The most important landmark, however, is the Chiesa di San Martino. Inside as well as at the Oratory of Santa Barbara right next to the church, you can admire a couple of paintings, including a Crucifixion by Giambattista Tiepolo.
The most outstanding feature, however, is the belfry – literally and metaphorically. The 53 meters high tower inclines 3 percent from its axis due to land subsidence. That’s less than its big brother in Pisa who’s leaning on almost 4 percent. In the past, its top was crowned by an angel. Due to a heavy storm, it collapsed in 1867. Today, an iron cross replaces the fallen angel.
The best spots to look at the leaning bell tower are the Terranova’s marble bridge and the Fondamenta della Guidecca.
Another bridge you should definitely cross is Tre Ponti. Not only does this bridge connect three fondamente in one place. From its top, you also have the best views of the most colorful and mesmerizing of Burano’s streets.
Flying Sailing Visit to Torcello
Once you’ve made it all the way to Burano, you should definitely add a flying visit to Torcello. Although today, this isle leads a rather insignificant existence, especially compared to its glorious past, it still is worth the detour mainly for the beautifully decorated Byzantine Basilica Santa Maria Assunta.
To get there, just hop on boat #9 which shuttles visitors from Burano to Torcello and back every day between 9.30 a. m. and 6 p. m. Beyond those hours, vaporetto #12 to Murano and Burano serves also Torcello; but what do you want to do there beyond those hours, anyway?! On the other hand, for some valid reasons why to visit Torcello, check out my post on Torcello – a church, a bridge, and 25 residents.
How to Get There And Around
Although the Centro Storico, the fish-shaped historic center of Venice can be reached and also explored by walking, this is not an option if you want to visit also the other islands scattered in the Venetian lagoon. There is a total of 120 isles of which only 11 are permanently inhabited. Those, you can reach only by boat.
Fortunately, apart from public land transport, the ACTV transport company has also a comprehensive net of vaporetti, water buses taking you to any place in the lagoon on a regular schedule.
There is vaporetto line #12 going from the stop Fondamente Nove on the northern edge of the Centro Storico to Burano. It makes a stop at the lighthouse of Murano and goes in the early morning and late afternoon also to the island of Torcello. During the remaining time, there is the shuttle boat #9 travelling between Burano and Torcello every 15 minutes.
Once the regular vaporetti are suspended, there is a nightly connection by line NLN; hence, you never get stuck on any of the islands overnight.
Which Ticket to Buy
While at 7.50 €uros, individual tickets are ridiculously expensive, there are travel passes that are actually not that bad. The more days you buy, the cheaper are your rides. Here is a chart on how much you pay for a day pass in 2022:
|24 hours||48 hours||72 hours||168 hours (7 days)|
|21 €uros||30 €uros||40 €uros||60 €uros|
Note that a 24 hours ticket can actually be used on two days since the clock starts ticking the moment you validate your ticket and lasts actually 24 hours. With the other tickets, it’s the same, obviously.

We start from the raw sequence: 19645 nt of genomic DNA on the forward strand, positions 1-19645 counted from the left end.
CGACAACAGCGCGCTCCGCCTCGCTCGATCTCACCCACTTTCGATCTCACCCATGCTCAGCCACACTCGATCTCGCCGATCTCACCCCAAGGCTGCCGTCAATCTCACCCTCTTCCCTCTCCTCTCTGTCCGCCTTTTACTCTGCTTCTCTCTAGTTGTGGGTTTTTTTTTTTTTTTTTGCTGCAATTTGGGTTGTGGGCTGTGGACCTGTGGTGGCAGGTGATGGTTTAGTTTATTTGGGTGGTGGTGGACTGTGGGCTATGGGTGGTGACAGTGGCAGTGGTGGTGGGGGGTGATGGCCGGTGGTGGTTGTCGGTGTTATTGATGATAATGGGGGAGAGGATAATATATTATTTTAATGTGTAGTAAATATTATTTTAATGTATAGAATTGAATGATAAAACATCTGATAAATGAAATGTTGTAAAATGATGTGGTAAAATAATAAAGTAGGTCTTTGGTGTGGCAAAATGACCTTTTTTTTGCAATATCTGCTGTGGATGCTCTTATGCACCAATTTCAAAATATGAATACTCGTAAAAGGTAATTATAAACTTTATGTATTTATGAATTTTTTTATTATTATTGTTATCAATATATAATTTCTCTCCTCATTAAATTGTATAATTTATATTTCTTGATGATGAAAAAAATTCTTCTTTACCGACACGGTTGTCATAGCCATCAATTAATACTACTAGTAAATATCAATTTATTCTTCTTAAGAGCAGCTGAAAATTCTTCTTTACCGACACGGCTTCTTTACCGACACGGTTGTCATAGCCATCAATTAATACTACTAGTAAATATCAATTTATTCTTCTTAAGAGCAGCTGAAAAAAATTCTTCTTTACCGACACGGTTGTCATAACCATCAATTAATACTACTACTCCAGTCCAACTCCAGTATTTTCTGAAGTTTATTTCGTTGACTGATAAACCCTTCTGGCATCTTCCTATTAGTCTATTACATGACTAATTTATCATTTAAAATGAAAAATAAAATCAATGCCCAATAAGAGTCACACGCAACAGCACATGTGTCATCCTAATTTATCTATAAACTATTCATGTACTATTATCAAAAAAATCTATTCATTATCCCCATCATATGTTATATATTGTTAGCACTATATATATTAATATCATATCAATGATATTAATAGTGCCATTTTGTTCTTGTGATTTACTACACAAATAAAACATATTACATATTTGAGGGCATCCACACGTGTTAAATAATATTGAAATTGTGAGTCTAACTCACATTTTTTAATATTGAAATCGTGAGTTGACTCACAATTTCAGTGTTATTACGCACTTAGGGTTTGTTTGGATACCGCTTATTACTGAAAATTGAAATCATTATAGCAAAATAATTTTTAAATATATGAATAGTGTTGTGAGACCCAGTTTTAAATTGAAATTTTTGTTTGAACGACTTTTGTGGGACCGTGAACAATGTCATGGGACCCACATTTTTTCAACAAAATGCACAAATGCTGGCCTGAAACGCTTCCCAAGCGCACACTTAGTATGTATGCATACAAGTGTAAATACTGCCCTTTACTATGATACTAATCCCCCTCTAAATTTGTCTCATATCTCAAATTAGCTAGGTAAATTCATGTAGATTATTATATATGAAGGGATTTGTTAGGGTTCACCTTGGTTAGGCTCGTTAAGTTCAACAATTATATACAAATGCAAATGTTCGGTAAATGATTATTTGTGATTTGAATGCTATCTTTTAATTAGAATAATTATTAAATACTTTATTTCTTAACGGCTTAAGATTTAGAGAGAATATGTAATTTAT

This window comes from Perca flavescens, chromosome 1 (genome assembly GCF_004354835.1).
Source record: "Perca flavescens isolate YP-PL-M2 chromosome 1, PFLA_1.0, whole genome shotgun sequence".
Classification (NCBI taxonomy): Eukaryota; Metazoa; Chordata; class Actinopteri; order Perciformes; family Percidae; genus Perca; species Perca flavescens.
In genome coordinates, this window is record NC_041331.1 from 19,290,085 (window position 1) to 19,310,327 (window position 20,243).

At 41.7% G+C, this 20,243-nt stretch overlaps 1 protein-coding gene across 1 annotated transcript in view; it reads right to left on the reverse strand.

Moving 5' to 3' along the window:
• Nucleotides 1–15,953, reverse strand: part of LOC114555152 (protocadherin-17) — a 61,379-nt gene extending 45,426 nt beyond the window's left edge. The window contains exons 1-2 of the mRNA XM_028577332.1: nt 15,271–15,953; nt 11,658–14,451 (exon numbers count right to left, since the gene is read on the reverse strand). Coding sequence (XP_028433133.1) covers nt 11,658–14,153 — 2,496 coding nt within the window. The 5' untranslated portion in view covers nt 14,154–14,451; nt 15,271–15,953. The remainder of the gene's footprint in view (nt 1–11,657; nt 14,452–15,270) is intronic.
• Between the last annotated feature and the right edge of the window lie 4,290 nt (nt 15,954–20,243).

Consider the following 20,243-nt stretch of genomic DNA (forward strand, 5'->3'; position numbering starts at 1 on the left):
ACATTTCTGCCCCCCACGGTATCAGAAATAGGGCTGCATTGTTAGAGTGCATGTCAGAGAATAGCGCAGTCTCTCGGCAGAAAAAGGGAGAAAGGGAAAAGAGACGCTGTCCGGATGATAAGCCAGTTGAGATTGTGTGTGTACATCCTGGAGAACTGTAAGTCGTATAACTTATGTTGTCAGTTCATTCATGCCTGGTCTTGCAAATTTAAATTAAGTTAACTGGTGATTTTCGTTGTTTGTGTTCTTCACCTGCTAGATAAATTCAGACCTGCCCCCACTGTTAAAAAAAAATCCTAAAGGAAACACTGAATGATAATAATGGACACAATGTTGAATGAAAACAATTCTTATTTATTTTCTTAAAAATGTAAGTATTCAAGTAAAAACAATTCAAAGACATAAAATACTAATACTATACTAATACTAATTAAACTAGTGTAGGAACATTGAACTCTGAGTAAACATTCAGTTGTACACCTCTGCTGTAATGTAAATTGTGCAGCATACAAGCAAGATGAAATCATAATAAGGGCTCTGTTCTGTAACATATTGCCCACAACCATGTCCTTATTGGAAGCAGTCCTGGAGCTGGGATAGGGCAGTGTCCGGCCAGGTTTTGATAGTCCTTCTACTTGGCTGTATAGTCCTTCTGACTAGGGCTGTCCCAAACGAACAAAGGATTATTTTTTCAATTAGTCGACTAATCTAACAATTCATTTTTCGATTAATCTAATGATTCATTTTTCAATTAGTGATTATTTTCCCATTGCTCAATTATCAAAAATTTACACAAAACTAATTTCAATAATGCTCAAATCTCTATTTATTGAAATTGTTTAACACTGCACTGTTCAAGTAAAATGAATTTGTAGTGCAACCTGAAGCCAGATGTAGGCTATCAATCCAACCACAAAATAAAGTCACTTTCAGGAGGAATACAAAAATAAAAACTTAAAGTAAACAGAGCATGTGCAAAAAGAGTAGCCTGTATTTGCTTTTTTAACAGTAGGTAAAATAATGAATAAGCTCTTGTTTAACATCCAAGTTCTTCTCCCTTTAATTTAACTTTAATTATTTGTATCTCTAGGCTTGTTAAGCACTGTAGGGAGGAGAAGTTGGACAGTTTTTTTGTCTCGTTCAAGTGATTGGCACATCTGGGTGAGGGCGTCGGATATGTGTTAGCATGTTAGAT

By the way, if you go to Burano from the Centro Storico by water taxi, be prepared to fork out 130 €uro one way. Just sayin’.
Young people under 29 years of age get an even better deal with the Rolling Venice Card. This title costs 6 €uros and is valid for one whole year. Not only do you get great discounts at many museums and other places of interest. You also pay only 22 €uros for a 72 hours-pass instead of the regular 40 €uros. Unfortunately, you can actually buy only 72 hours-passes. But if you stay for instance for a week, you can get two so that you pay only 44 €uros in total.
The passes are also valid in other parts of the Venetian area like for instance on the buses on the Lido di Venezia and on buses, trains, and the tram in Mestre. All in all, they are a really great deal.
There are passes that include trips from and to the Marco Polo Airport. However, keep in mind that as you activate your pass at the airport, the clock starts ticking. It might be cheaper to pay that extra fee for those trips in order to activate your pass later when you need it for your sightseeing.
Getting There Organized
Although it’s very touristy, indeed, on a sunny day, an organized trip to the other Islands like Murano with its glass artisans, the fishing village of Burano with its lace industries, and the great church houses of Torcello is just beautiful.
If you want to visit those three gems on your own, you should buy at least a day pass. You can then catch the vaporetto #12 at the stop Fondamente Nove. If you are coming from Piazzale Roma or the train station, you can also take vaporetto #4 and then change to #12 at the stop Faro on Murano. Why? Because it can get really crowded over the day, hence, the best itinerary is to take an early vaporetto to Burano so that you get to Torcello by vaporetto #9 around 10:30 when the Basilica Santa Maria Assunta opens her gates. Eventually, you spend a couple of hours in Burano before you end your day at Murano.
This way you strive a bit against the stream of visitors. I’ve put together a guide including many good tips to make your day trip smooth’n’fun.
Nevertheless, another valid option is to visit the three isles on an organized tour. This option is even not more expensive than going by yourself. However, you have to stick to their schedule and itinerary which can be a bit of a drag. On the other hand, you don’t have to jiggle timetables and check out routes. You just hop on a boat and leave the planning and organizing to others:
What to Eat And Where to Sleep
Most visitors come to Burano on a day trip which is fine with regard to the number of landmarks you’ll find there. As I explained, visiting Burano is mainly walking up and down alleys and awing at the incredibly bright’n’beautiful façades.
Yet, it is absolutely recommendable to stay the night as you get to know the place in a totally different atmosphere once the throngs of people are gone.
Open this link* to find a choice of convenient small lodging options.
Since Burano mainly caters to day-trippers, there are many restaurants serving all the nice treats you also get in Venice or on the mainland. Prices are approximately like in the Centro Storico.
Like in many places around Italy, you can save some money – and the environment more plastic – if you drink the water from the fountains you find in many places and on basically every square. Yes, for you Italy-rookies, those fountains might not look that trustworthy but don’t worry, unless there is a clear sign stating otherwise, it is tasty clean drinking water.
Burano is not that big, however, this map should show you at once glance which spots not to miss. Clicking on the slider symbol at the top left or the full-screen icon at the top right will display the whole map including the legend.